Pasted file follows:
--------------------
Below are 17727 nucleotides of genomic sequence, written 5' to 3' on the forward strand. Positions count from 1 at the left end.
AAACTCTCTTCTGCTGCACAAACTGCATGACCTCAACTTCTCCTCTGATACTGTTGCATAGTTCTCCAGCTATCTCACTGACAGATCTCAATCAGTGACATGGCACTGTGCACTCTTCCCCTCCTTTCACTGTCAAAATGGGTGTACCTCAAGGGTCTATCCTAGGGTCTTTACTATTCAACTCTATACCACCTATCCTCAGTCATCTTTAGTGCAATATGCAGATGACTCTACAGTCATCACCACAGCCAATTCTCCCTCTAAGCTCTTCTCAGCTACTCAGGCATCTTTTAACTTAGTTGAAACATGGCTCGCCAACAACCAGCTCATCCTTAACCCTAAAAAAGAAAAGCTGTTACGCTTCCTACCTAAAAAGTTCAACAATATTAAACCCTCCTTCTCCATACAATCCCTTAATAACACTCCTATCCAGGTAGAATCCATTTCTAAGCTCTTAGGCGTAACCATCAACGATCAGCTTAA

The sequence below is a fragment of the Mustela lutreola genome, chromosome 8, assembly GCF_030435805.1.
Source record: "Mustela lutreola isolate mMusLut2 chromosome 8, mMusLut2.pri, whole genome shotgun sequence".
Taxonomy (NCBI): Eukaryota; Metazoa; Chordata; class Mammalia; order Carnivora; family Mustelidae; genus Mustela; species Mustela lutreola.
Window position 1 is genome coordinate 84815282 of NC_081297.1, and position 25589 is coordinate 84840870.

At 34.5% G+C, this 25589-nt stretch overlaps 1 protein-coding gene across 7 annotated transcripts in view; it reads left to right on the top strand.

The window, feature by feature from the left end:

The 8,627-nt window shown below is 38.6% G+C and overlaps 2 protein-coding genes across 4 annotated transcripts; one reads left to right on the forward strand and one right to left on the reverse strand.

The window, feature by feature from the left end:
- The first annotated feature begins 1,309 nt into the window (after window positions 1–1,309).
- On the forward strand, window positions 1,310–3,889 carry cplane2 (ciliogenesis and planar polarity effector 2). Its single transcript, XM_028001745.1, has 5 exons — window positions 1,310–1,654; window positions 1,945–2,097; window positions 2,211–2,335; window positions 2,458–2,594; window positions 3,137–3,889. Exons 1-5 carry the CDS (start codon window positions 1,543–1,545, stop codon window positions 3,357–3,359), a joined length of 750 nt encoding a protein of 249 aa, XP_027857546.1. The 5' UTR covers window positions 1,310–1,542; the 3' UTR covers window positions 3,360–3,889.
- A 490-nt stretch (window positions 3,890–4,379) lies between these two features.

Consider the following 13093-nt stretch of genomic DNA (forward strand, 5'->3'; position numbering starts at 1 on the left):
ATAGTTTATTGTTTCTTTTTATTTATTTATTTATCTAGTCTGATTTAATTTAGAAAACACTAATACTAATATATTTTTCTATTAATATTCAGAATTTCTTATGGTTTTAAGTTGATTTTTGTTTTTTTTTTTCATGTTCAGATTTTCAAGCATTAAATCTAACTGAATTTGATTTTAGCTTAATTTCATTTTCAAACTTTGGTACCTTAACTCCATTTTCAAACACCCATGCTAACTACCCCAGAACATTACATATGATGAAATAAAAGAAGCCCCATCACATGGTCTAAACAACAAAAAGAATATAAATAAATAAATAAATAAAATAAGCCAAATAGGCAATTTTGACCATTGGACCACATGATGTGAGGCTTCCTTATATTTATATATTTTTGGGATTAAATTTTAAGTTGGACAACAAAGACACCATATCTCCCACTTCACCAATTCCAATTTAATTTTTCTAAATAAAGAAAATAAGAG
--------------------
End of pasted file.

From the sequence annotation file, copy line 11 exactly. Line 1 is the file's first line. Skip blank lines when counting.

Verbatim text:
- The first annotated feature begins 1,309 nt into the window (after window positions 1–1,309).